Following the agreement, Pocket users who are also Matter subscribers will be able to access the site’s long-form articles directly in Pocket, online or offline, using its Site Subscription feature.
“Millions of readers have made Pocket their default reading app, and we’re excited to help publishers like Matter make it easy for their subscribers to save and enjoy those stories anywhere, Pocket said.
Pocket’s Site Subscriptions feature lets users pre-register their login details for media outlets that require credentials, in order to let them save and read paywalled articles later. At the moment, the functionality is only available in Pocket’s mobile apps for iOS, Android and Kindle Fire, though it has plans to bring it to other platforms in the future.
As you may remember, Matter was launched through a Kickstarter campaign. While its founders were seeking $50,000 to get started, they ended up reaching that target in less than 48 hours, raising a total of $140,000.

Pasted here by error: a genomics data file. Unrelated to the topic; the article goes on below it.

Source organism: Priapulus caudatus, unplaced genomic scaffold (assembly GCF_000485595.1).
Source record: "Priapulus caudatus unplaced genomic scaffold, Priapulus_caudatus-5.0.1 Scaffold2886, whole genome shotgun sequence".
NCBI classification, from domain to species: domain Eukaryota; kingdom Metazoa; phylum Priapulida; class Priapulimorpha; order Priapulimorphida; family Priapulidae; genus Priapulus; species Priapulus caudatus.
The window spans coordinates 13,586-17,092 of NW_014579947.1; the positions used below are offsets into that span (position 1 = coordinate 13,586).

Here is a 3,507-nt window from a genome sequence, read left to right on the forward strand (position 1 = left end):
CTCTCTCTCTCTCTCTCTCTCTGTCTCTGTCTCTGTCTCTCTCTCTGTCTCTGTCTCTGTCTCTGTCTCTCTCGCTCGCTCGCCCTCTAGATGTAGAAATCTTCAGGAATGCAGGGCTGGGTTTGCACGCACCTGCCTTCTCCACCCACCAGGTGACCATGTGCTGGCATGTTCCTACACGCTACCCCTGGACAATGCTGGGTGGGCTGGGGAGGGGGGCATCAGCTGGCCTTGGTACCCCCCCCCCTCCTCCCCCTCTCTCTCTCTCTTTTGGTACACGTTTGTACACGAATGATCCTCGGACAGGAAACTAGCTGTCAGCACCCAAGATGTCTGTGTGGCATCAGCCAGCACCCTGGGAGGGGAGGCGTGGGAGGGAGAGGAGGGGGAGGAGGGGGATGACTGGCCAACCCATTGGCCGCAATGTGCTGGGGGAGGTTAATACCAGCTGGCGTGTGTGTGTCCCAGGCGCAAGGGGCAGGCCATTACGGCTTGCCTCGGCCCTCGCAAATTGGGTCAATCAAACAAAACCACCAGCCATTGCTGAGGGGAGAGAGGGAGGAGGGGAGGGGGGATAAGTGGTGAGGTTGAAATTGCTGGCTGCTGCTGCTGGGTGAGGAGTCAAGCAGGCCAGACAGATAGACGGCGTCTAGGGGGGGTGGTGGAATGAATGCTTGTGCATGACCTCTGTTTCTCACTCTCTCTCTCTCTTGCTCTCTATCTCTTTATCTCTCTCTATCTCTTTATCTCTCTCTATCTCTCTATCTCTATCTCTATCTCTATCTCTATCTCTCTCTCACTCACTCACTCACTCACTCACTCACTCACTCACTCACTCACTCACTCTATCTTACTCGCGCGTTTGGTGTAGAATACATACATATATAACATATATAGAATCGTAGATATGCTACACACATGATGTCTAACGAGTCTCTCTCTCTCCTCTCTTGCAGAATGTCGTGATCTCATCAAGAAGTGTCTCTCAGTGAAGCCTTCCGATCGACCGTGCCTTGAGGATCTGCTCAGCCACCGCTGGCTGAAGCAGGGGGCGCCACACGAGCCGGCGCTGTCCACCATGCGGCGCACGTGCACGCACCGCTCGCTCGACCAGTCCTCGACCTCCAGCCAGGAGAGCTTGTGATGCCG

After weeks of preparation and fine-tuning, Matter’s first article went live last month. Called “Do No Harm,” this story by Anil Ananthaswamy focuses on a disturbing disorder: people who feel the need to have one of their limbs amputated, even though it is perfectly healthy.
While Kickstarter’s backers already have access to that article, other readers can now also pay 99 cents to get access to a package that includes a reading friendly web edition and an e-book version for their Kindle or iPad. Thanks to Matter’s partnership with Pocket, they will now also be able to read that story in the popular read-it-later app.
Matter and Pocket are a very good match, as many of the articles we store to read later are the ones that require a bit more time. This is exactly Matter’s specialty: deep journalism, as its team calls it (see our interview with Matter’s co-founder, Bobbie Johnson).
As for Pocket, it recently announced several improvements to its apps, by releasing updates to its Mac and iOS versions to make sharing easier. As we noted, Pocket’s choice to integrate with third-party platforms will likely increase its relevance in the long run.
This post is part of our contributor series. The views expressed are the author's own and not necessarily shared by TNW.
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